Naked Snake is immediately a more human and relatable character than any of his sons, which is beautifully ironic seeing as he’s the villain of the first two Metal Gear games. That Snake’s mission is more personal here than in any previous Metal Gear adventure gives him a lot of texture. He’s been assigned to kill the only family he has—the woman who made him who he is, probably the only person he loves—in order to avert nuclear holocaust, and the way he goes about it highlights his values, sense of honor, and surprisingly, his intimacy issues.
The Boss is a fascinating character who gets more awesome and intriguing the more is revealed about her: she’s “the mother of special forces,” inventor of the CQC (close-quarters combat) fighting method, and secretly the first American in space. Her defection to the USSR, it’s eventually revealed, is actually ordered by the CIA as part of a deep cover operation, but when Volgin’s nuclear outburst changes the parameters of her mission, she must sacrifice her life to complete her mission and save the world, even though it means being remembered as a traitor and mass-murderer. This is a woman so badass that she stormed the beaches of Normandy on D-Day, where she then proceeded to give birth. If Snake Eater were adapted into a movie today, she’d have to be played by Robin Wright, because no other human being alive possesses the right combination of gravitas and statuesque beauty.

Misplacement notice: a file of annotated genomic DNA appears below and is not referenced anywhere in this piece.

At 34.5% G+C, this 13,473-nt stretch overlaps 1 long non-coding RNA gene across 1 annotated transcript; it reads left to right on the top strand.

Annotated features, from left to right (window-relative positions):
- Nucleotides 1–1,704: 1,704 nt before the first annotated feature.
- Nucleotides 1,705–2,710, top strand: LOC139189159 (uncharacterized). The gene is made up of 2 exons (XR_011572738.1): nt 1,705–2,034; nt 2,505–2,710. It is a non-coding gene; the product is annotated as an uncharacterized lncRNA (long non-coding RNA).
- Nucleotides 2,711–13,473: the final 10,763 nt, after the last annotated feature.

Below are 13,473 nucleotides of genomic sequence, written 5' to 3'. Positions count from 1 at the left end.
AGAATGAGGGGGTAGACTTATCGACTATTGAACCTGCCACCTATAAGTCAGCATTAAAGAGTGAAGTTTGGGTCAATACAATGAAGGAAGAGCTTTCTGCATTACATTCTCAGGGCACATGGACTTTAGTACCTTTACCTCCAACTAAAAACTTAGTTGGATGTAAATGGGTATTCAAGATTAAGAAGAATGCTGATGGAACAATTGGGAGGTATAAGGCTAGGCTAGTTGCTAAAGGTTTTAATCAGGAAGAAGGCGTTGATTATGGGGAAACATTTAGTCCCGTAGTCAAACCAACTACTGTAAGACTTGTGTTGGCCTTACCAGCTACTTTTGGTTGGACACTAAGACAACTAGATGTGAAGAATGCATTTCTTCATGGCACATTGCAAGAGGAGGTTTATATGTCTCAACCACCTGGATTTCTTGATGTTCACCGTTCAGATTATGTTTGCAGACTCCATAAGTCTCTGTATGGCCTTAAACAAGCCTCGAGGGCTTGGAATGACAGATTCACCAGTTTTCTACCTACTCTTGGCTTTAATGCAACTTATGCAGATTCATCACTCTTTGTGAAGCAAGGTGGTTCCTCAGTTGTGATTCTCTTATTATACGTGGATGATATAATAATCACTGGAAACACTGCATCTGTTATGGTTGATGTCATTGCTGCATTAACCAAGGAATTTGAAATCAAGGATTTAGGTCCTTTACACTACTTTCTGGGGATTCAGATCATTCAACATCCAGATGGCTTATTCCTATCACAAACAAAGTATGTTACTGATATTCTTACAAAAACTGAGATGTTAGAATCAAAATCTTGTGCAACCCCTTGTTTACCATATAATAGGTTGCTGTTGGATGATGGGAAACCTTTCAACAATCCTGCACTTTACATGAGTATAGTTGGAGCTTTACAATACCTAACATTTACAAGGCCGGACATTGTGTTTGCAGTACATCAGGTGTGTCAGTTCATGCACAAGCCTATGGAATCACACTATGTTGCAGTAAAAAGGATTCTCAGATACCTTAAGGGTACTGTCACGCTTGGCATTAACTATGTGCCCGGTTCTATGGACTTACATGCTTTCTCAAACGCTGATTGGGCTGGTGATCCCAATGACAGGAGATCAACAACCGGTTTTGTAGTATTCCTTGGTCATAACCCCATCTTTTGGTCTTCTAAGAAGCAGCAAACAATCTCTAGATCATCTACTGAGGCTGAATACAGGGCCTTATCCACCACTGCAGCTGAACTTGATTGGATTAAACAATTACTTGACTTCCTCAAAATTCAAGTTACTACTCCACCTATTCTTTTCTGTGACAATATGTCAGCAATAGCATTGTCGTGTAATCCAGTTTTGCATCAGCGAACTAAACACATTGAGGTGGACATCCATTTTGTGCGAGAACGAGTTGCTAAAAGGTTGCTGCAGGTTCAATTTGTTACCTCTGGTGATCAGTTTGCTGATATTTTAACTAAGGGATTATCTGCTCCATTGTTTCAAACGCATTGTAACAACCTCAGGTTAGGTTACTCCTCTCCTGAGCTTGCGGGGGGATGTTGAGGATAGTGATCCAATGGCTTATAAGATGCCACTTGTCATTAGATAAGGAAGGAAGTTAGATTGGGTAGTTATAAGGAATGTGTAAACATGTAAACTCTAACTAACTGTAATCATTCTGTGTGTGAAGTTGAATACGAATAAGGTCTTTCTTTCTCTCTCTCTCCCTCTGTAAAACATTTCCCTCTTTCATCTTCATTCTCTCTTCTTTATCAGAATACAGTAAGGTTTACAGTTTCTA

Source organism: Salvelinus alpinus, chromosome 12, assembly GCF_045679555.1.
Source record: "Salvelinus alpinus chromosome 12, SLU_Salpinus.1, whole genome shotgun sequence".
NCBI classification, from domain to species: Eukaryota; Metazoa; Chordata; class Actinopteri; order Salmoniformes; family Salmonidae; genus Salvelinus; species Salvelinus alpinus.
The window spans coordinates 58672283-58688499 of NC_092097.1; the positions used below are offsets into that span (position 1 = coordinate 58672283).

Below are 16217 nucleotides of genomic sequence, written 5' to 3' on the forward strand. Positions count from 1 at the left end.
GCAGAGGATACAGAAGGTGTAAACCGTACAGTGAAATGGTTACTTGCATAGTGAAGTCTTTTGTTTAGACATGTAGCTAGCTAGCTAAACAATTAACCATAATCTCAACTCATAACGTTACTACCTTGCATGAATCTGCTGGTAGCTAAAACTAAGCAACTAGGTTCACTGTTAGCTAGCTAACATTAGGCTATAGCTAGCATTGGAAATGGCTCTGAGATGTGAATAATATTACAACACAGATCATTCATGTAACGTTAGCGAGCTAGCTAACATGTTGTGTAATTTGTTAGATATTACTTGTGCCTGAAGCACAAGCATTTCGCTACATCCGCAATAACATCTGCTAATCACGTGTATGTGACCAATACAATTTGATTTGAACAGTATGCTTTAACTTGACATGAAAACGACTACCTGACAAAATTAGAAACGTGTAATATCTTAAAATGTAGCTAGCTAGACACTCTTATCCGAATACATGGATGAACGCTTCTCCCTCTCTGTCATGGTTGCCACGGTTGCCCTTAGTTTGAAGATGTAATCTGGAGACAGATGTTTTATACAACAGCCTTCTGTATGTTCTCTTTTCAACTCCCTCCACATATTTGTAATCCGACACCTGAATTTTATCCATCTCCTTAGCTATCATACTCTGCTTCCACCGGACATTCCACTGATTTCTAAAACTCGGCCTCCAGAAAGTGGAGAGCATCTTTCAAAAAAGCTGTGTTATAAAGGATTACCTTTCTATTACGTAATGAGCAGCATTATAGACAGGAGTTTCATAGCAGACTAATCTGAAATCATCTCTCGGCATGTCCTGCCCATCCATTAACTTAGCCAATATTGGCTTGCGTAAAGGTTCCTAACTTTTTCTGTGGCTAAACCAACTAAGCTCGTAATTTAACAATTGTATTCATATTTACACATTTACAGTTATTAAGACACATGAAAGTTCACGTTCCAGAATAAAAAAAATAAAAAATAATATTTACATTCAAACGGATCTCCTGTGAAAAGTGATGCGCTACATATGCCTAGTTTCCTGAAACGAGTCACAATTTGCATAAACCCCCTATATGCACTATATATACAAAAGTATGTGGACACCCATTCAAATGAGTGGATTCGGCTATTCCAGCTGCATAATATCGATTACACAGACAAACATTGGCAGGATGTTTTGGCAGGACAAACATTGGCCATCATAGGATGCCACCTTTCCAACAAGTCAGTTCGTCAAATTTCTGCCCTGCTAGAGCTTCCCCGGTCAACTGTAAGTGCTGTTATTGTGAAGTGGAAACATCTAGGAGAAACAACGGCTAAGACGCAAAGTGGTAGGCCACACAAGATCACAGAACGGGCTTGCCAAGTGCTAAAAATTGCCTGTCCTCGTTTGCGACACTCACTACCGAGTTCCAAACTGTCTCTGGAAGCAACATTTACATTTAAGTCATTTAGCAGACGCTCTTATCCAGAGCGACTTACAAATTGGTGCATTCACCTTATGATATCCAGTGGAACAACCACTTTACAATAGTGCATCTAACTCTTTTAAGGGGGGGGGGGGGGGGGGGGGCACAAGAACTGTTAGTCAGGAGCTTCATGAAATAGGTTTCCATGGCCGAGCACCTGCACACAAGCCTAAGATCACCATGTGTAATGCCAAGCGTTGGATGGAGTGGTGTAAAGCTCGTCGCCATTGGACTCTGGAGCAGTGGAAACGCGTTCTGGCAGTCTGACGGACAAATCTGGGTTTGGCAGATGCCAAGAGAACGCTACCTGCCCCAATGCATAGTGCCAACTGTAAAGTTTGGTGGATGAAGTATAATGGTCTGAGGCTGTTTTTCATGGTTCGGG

It’s noteworthy that The Boss is that rare female character in an action-adventure game who’s rarely sexualized, even though she may have a sexual history with the protagonist. She is, of course, built like Wonder Woman, and feels compelled to conduct the final boss fight with her spacesuit unzipped to her navel, but the context of the scene sort of forgives the weird show of skin.